Macy’s Assets Continue to be Overlooked

This is no time to be a retailer on Wall Street. A plethora of leading retail brands has met with derision from investors, who fear the long-term effects of a decline in shopping malls and doubt the ability of brick and mortar retailers to transition to a meaningful online presence. Iconic retailer Macy’s has not been exempt from these forces.

Macy’s stock peaked in mid-2015 just shy of $70 per share. It is now trading at $21 a share – a decline of nearly 70%. The company’s most recent earnings release from a month ago showed a decline in comp sales of 5.2%, while operating income sank 20% from the year before.

Like most department store operators, though, Macy’s continues to own an extremely valuable real estate portfolio, with locations in many of the United States’ premiere metropolitan areas. As store closings accelerate, the company has already started taking advantage of its premiere assets. During 2016, it received $675 million in cash for real estate transactions and further monetization has taken place this year, with a Minneapolis store sold for $59 million in February and a $270 million transaction for its Brooklyn store in January. It has also retained Brookfield Asset Management to help it monetize as much of the portfolio as possible.

How much is its remaining real estate worth? A total of 382 stores were owned by Macy’s at the beginning of this year, including its valuable flagship in midtown Manhattan. Starboard Value, an investment advisor, previously put the aggregate real estate value at nearly $21 billion in 2015. That figure is likely lower now because of completed transactions since the analysis. But, it’s remarkably high when compared to the value investors are placing on the entire company. With a little less than 309 million shares outstanding, Macy’s market cap is a mere $6.7 billion. Adding back Macy’s $5.5 billion in net debt implies an enterprise value of $12.2 billion – only about 60% of the value Starboard placed solely on the company’s real estate. Adding in working capital of $680 million also slightly increases the potential liquidation value.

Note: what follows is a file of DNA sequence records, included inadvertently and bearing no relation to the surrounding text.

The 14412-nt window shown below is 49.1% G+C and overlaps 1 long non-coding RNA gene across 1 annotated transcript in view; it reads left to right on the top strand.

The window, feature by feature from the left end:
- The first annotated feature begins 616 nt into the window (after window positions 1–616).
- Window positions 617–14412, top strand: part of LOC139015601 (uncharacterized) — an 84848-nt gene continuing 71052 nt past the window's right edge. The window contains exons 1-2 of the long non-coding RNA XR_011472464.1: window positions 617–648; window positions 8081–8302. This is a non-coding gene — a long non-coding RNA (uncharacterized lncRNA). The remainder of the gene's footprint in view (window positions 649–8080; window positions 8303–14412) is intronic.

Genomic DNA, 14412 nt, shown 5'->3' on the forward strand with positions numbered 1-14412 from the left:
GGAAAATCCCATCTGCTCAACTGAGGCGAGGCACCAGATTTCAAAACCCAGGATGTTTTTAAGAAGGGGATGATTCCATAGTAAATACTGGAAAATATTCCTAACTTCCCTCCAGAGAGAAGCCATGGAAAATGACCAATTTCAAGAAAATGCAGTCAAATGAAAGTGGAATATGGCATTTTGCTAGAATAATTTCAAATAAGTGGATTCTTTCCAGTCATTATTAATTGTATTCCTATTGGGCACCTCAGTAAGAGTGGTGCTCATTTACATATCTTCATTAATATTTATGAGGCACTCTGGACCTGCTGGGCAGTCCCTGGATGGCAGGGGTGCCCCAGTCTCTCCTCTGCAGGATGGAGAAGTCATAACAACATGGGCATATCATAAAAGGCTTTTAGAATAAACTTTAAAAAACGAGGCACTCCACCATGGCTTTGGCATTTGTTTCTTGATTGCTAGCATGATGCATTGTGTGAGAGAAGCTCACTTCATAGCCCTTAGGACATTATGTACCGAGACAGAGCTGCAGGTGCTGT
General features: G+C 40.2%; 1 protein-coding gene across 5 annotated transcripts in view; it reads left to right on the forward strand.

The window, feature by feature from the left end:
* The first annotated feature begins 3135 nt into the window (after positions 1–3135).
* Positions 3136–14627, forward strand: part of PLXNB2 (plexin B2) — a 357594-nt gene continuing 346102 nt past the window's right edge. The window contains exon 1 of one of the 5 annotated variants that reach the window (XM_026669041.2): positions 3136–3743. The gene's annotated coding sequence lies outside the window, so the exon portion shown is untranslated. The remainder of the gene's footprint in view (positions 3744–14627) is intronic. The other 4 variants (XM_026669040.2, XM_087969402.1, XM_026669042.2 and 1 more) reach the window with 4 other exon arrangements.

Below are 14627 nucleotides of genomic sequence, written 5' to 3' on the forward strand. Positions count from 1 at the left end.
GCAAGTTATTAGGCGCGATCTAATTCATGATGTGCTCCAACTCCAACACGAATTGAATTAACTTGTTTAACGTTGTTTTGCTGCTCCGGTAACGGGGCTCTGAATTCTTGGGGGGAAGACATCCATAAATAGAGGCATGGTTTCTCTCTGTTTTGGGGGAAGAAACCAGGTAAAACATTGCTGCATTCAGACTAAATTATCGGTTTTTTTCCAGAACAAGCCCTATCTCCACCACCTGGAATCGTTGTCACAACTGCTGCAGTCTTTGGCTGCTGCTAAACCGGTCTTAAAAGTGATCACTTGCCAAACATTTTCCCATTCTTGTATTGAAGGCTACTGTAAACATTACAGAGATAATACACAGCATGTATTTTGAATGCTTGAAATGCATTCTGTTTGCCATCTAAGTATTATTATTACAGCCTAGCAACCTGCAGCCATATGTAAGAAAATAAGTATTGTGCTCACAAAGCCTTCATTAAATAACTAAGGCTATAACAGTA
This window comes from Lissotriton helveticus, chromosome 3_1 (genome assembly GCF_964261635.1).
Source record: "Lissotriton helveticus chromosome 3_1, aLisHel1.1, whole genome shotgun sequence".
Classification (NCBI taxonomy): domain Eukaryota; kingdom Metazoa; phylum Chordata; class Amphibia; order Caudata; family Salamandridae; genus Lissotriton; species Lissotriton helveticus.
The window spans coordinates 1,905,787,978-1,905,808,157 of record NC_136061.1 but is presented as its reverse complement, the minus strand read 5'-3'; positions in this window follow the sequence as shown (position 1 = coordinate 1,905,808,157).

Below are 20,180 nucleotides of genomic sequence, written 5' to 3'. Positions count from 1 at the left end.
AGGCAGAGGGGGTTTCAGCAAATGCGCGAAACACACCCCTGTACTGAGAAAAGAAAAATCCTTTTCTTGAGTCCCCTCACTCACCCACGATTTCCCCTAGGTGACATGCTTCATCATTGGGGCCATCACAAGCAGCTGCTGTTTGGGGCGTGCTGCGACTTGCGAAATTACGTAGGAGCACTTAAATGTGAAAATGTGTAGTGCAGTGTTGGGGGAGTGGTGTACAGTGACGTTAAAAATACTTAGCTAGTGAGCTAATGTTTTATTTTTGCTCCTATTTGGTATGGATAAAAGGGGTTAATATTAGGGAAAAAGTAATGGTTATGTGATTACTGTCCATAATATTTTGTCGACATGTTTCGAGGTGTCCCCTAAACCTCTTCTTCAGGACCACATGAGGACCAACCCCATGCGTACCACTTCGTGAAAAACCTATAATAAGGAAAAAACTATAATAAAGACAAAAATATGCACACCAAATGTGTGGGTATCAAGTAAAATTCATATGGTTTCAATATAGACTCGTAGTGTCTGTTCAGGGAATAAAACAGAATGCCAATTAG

As the saying goes, “a bird in the hand is worth two in the bush.” There is little doubt that beyond the actual appraisal of real estate, time is needed to complete the transactions – should they ever occur, making a discount in the valuation rational. Yet, that discount also ignores any potential value in the operating company. Even a declining business can still hold value. Last year Macy’s revenue was $25.8 billion and the company was still profitable. It also pays dividends equivalent to a yield of nearly 7%, while routinely repurchasing stock.

Macy’s may not be the future, but value remains in this cigar butt.


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